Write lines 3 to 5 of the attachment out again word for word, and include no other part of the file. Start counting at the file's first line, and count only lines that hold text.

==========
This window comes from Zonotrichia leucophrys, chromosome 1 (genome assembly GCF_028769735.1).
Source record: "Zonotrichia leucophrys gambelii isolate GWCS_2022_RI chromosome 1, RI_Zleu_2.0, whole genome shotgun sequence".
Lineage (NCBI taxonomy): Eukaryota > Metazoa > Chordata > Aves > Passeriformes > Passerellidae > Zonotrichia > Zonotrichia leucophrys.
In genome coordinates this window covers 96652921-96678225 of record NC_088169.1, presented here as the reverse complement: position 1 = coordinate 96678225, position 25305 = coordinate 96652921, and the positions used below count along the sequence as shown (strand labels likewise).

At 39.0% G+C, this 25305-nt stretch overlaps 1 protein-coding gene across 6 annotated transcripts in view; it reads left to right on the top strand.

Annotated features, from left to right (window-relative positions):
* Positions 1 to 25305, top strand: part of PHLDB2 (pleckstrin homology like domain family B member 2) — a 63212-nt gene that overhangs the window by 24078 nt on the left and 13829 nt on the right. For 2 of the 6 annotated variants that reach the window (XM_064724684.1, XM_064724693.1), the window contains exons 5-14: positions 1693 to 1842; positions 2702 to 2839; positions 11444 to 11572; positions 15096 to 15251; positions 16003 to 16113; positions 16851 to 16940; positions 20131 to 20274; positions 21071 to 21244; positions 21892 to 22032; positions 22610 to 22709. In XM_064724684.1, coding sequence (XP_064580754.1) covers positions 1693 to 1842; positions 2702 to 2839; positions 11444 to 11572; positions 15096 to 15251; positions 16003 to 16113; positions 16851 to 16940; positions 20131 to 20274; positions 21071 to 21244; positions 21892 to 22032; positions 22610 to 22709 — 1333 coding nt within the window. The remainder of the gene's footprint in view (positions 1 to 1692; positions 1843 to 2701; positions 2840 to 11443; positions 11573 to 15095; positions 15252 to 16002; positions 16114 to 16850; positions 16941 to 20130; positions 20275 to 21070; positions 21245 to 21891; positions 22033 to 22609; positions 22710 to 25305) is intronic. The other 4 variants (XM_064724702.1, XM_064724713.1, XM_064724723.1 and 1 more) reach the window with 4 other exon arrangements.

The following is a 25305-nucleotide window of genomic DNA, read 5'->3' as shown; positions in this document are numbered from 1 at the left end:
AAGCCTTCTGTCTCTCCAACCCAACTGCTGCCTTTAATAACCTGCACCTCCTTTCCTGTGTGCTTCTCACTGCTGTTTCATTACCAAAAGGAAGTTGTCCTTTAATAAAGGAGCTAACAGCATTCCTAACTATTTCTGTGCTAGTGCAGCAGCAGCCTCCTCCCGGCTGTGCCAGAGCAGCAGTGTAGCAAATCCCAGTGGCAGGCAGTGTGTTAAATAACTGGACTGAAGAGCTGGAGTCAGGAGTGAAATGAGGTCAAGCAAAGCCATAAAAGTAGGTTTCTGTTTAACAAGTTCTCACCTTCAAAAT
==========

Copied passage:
Lineage (NCBI taxonomy): Eukaryota > Metazoa > Chordata > Aves > Passeriformes > Passerellidae > Zonotrichia > Zonotrichia leucophrys.
In genome coordinates this window covers 96652921-96678225 of record NC_088169.1, presented here as the reverse complement: position 1 = coordinate 96678225, position 25305 = coordinate 96652921, and the positions used below count along the sequence as shown (strand labels likewise).

At 39.0% G+C, this 25305-nt stretch overlaps 1 protein-coding gene across 6 annotated transcripts in view; it reads left to right on the top strand.